After breakfast at Daneca’s Café, on Weld Street, I headed over to the Sock Museum. The weather was bad, but the rain had been forecast so I decided to do some of the indoor things like museums today before I get my bus to Fox Glacier. I checked out at 10am and left my rucksack at the hostel. I’d booked to do the guided Hokitika walk at 11.30am so had an hour to kill. The Sock Museum seemed as good a place to go to fill the time. There were a lot of vintage sock making machines on display here, amongst the jumpers, scarves and socks that were on sale. They also have an old carding machine. Carding, from what I can remember, is the process where the fibres of the wool are brought together to make the fibre easier to “knit” so to speak and it also cleans the fibres of any dirt it may have in it.
I got to the Hokitika Museum at 11.25am, where Brian, my guide was waiting for me. The tour is a fifty minute guided walking tour of the town’s historical highlights. The walks are run by the Hokitika Museum and were only started a month ago, at the end of January 2012. Walks start at 10.30am and during the 7pm tour in the evening, there is a hosted visit to the Museum after the walk. This tour lasts about two hours. Prices are 15 NZD for the morning tour and 35NZD for the evening one. Tours must be booked at the i-site or the Museum. Each tour includes free admission to the Museum.
Brian, one of the two guides who give the tour, was dressed up in period costume and looked very dashing. In dressing up in period costume, they portray a particular Westland identity – either Dr. Ebenezer Teichelman or Premier Richard Seddon. We walked around Hokitika in the rain. Luckily he had a big umbrella! It was a very interesting tour I thought, because Brian had brought a folder with a lot of photos of some of the buildings of Hokitika, as they were in the 1800’s and the difference in the appearance of the streets was amazing.
Hokitika was one of the busiest ports on the West Coast at one point, with emigrants from Australia and further afield docking and entering New Zealand here. On Revell Street in the 1800’s there were about one hundred and fifty hotels during the time of the gold mining era.There are three or four old buildings left from that era, like Revell Cottage, the Health Shop, the old theatre and the cinema which used to show old black and white movies but now shows arthouse films. I enjoyed the tour and the commentary was good too.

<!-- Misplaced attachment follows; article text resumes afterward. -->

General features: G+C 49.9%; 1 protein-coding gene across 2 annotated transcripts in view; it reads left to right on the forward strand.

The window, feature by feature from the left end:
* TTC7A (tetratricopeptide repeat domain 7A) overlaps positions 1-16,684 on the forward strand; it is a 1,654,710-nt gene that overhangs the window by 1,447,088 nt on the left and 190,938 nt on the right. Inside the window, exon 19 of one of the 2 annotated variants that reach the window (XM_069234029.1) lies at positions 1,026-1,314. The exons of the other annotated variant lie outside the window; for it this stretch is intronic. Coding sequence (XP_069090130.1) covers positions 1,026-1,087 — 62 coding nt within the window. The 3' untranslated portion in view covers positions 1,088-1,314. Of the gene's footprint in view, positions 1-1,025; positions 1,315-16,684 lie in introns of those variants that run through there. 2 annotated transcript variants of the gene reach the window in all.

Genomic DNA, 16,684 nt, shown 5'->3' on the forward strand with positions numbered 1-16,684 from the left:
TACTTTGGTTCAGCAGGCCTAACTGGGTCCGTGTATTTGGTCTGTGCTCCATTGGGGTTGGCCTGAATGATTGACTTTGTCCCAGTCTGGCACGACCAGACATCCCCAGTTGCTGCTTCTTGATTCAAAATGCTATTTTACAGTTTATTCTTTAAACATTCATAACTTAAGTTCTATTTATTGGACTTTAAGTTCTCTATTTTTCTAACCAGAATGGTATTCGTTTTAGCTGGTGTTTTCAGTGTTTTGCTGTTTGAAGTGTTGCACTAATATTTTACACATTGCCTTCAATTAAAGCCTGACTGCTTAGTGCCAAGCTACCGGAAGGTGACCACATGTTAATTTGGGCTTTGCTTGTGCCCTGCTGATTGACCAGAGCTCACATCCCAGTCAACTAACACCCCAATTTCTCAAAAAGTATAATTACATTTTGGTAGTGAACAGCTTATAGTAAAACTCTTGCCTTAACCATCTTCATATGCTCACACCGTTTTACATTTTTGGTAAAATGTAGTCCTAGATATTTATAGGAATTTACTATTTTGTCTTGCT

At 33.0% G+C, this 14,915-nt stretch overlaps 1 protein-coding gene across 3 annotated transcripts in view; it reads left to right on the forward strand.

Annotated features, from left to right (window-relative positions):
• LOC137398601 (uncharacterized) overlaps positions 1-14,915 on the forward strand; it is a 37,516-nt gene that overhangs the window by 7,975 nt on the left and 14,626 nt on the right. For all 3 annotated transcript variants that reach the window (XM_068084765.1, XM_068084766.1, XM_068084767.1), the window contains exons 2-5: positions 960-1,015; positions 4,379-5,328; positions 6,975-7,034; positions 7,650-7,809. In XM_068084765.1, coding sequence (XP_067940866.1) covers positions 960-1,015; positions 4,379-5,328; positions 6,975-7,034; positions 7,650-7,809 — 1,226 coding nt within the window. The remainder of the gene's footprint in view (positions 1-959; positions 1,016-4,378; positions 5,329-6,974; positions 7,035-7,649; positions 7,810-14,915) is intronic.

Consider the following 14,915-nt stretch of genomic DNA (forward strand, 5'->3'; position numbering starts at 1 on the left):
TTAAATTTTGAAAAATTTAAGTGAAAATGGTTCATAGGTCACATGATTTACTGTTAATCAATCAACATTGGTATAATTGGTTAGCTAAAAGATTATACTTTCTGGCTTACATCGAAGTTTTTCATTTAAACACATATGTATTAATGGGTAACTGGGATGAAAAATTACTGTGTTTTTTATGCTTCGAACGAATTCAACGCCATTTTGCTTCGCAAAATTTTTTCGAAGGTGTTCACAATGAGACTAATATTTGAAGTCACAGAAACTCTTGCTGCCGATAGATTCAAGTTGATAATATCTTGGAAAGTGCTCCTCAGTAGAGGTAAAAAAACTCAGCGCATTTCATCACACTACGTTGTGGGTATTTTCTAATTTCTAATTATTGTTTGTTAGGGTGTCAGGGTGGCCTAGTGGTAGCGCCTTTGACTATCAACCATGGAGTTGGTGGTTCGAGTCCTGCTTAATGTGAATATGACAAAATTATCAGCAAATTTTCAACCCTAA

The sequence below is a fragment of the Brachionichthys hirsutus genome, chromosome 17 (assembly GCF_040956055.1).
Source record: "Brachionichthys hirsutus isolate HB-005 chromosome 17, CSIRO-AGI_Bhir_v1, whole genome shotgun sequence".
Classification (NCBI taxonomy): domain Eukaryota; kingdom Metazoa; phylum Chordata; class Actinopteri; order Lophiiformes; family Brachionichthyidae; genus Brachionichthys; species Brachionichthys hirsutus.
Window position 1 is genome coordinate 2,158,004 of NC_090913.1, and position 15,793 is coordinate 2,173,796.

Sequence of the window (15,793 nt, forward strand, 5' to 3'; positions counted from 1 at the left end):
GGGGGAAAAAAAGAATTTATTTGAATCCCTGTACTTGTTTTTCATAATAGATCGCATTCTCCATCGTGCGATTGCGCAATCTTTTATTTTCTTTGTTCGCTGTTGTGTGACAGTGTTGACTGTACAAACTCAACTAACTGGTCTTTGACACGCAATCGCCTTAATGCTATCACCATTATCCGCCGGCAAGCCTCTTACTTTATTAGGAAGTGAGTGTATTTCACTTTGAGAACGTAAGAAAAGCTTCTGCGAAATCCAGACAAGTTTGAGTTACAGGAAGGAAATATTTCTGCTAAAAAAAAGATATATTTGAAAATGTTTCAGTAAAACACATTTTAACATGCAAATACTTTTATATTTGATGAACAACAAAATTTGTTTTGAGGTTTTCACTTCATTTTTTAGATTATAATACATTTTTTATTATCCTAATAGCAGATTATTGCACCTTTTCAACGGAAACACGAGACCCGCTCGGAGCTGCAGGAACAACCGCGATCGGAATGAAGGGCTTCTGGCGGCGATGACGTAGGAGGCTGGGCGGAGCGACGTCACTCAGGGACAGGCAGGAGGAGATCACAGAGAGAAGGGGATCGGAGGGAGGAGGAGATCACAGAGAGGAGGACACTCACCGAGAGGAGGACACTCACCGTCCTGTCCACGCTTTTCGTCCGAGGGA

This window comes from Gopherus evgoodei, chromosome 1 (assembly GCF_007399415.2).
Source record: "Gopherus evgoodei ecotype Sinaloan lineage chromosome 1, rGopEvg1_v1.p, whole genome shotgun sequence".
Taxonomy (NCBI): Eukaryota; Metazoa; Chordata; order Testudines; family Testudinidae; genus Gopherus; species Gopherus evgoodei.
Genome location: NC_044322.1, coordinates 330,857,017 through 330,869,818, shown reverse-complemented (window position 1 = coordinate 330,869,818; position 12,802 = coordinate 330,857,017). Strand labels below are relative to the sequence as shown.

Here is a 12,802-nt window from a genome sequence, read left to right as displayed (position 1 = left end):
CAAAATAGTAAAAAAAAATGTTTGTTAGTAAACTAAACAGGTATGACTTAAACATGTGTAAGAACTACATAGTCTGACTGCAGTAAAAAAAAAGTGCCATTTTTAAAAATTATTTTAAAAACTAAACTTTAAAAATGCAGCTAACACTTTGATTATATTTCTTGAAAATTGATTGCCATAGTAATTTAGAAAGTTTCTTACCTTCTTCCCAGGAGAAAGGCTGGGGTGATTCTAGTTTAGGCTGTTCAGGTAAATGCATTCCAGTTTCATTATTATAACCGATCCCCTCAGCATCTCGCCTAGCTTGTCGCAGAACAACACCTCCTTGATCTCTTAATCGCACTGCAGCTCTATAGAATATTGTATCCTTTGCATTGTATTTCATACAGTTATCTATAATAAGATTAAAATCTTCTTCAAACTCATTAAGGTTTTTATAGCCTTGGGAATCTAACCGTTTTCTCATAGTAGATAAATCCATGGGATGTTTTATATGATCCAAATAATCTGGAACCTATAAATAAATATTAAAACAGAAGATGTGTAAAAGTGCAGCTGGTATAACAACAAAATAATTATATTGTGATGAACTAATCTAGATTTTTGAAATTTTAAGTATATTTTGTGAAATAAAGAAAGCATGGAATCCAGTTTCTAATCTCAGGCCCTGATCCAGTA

After the walking tour I went to the National Kiwi Centre. You get a reduction on the entry fee if you show your intercity bus ticket, which was great. It provides viewing of kiwi in a nocturnal house that replicates their natural environment. There is also an opportunity to feed the eels, which are between eighty five and one hundred years old, you can see tuatara, New Zealand’s oldest living dinosaur and also get the chance to see live whitebait of various ages (Galaxiid species, named after the Milky Way Galaxy). A very interesting species which I came across was the Axolotl, the Mexican Salamander. Axolotl means water monster in Aztec. It is an endangered species and what surprised me, was the fact that they are fully capable of limb re-growth. I’d never heard of this before. It also exhibits the phenomenon known as neotony, which means that it remains in its larval form throughout its life. Very interesting!
Well after all that, I caught my bus from Hokitika to Fox Glacier at 3pm and got to the Ivory Towers hostel at 6pm.